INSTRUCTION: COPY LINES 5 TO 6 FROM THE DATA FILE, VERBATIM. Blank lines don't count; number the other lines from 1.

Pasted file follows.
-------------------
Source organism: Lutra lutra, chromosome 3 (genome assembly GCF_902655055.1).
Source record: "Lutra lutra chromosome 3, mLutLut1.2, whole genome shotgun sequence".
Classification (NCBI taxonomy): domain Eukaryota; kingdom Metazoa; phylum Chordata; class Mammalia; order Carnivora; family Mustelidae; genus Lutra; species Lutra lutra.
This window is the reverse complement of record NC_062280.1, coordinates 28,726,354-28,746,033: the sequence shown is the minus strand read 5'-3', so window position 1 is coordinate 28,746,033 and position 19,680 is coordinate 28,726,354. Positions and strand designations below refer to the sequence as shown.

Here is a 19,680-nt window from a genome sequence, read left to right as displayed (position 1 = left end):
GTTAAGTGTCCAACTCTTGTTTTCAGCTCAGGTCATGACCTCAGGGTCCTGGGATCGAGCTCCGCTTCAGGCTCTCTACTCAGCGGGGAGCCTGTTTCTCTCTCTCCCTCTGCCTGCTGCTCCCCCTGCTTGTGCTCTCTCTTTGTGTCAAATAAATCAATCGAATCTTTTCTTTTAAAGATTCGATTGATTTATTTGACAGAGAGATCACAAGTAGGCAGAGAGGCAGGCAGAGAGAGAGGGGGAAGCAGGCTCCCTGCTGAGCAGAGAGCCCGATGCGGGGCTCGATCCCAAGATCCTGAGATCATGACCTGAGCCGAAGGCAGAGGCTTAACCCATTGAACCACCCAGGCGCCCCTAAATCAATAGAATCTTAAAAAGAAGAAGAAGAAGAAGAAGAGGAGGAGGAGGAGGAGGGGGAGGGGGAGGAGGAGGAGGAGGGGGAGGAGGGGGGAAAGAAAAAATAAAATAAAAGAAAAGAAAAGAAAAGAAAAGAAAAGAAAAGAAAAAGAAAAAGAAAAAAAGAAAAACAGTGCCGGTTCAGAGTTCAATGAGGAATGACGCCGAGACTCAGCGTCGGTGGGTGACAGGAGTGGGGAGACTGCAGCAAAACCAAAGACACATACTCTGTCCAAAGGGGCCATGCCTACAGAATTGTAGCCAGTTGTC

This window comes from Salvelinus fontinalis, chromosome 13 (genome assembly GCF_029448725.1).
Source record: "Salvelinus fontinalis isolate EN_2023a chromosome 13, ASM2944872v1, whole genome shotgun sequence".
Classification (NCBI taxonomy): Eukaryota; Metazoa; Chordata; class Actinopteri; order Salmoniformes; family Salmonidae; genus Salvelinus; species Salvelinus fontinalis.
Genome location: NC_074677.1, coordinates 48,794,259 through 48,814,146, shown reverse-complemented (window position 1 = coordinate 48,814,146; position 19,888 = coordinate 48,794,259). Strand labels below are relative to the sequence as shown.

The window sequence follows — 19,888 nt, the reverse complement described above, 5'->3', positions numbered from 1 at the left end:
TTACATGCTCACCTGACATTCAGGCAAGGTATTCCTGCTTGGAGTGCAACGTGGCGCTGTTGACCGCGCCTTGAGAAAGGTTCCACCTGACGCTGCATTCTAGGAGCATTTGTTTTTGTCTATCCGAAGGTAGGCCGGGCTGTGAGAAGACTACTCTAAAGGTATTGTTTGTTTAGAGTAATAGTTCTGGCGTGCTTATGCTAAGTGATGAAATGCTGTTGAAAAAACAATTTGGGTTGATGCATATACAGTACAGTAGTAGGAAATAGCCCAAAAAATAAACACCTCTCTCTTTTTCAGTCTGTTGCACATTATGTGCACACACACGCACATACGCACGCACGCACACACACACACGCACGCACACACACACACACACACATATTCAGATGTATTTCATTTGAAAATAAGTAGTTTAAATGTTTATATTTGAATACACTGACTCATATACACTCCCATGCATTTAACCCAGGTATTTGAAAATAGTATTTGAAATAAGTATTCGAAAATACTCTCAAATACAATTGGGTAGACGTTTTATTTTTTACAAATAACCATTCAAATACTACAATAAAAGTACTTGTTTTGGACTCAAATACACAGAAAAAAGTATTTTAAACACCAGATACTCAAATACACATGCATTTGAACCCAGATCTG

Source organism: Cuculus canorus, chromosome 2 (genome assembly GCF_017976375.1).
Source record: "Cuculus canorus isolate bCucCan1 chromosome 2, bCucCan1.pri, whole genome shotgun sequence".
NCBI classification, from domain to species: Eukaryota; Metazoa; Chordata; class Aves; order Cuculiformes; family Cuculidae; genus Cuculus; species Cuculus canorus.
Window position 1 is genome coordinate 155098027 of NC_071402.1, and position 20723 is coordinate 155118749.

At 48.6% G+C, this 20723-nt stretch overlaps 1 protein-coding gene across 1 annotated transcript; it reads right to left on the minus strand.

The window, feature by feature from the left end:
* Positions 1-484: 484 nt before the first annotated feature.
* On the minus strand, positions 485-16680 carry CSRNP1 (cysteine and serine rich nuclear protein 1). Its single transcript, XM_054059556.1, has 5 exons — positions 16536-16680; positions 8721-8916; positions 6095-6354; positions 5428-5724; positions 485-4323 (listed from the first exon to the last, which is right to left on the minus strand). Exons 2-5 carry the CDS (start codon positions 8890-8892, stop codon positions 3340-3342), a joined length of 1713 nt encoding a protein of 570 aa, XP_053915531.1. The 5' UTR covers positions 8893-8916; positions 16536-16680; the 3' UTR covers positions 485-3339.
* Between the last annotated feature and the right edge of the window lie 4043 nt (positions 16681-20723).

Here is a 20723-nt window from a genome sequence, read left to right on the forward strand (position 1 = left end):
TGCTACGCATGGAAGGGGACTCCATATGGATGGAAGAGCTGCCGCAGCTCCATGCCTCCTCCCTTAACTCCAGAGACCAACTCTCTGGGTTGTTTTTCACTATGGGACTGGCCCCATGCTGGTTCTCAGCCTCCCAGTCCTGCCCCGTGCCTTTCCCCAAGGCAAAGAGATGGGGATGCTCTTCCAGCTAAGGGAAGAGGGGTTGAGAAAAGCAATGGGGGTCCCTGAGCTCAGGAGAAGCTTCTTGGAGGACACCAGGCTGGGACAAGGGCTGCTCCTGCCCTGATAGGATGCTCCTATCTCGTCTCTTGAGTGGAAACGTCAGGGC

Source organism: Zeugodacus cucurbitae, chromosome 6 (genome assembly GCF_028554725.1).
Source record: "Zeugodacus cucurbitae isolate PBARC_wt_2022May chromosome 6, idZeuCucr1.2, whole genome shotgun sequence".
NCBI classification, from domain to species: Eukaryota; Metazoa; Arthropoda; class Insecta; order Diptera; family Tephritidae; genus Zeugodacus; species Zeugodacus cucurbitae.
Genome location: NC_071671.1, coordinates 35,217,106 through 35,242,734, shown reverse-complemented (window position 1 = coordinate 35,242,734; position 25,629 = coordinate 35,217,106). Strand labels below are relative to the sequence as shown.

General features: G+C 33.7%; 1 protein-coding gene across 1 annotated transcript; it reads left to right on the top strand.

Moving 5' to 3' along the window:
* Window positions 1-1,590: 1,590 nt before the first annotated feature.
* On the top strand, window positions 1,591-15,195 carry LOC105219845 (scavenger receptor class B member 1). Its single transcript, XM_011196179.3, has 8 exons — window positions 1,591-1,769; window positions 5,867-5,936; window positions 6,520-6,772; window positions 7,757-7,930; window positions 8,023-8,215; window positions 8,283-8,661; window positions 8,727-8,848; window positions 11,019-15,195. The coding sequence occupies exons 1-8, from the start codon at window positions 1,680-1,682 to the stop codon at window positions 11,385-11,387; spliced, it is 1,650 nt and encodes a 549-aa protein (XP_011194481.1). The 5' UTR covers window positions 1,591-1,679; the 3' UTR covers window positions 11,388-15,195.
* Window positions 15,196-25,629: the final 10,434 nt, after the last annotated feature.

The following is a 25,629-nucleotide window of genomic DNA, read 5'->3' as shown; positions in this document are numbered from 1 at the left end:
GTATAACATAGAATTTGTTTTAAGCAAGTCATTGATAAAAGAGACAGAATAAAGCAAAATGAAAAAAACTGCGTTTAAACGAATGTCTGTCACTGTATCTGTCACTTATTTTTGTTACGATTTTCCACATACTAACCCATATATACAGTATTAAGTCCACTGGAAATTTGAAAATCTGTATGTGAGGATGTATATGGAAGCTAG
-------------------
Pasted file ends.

Here is a 19,680-nt window from a genome sequence, read left to right as displayed (position 1 = left end):
GTTAAGTGTCCAACTCTTGTTTTCAGCTCAGGTCATGACCTCAGGGTCCTGGGATCGAGCTCCGCTTCAGGCTCTCTACTCAGCGGGGAGCCTGTTTCTCTCTCTCCCTCTGCCTGCTGCTCCCCCTGCTTGTGCTCTCTCTTTGTGTCAAATAAATCAATCGAATCTTTTCTTTTAAAGATTCGATTGATTTATTTGACAGAGAGATCACAAGTAGGCAGAGAGGCAGGCAGAGAGAGAGGGGGAAGCAGGCTCCCTGCTGAGCAGAGAGCCCGATGCGGGGCTCGATCCCAAGATCCTGAGATCATGACCTGAGCCGAAGGCAGAGGCTTAACCCATTGAACCACCCAGGCGCCCCTAAATCAATAGAATCTTAAAAAGAAGAAGAAGAAGAAGAAGAGGAGGAGGAGGAGGAGGGGGAGGGGGAGGAGGAGGAGGAGGGGGAGGAGGGGGGAAAGAAAAAATAAAATAAAAGAAAAGAAAAGAAAAGAAAAGAAAAGAAAAGAAAAAGAAAAAGAAAAAAAGAAAAACAGTGCCGGTTCAGAGTTCAATGAGGAATGACGCCGAGACTCAGCGTCGGTGGGTGACAGGAGTGGGGAGACTGCAGCAAAACCAAAGACACATACTCTGTCCAAAGGGGCCATGCCTACAGAATTGTAGCCAGTTGTC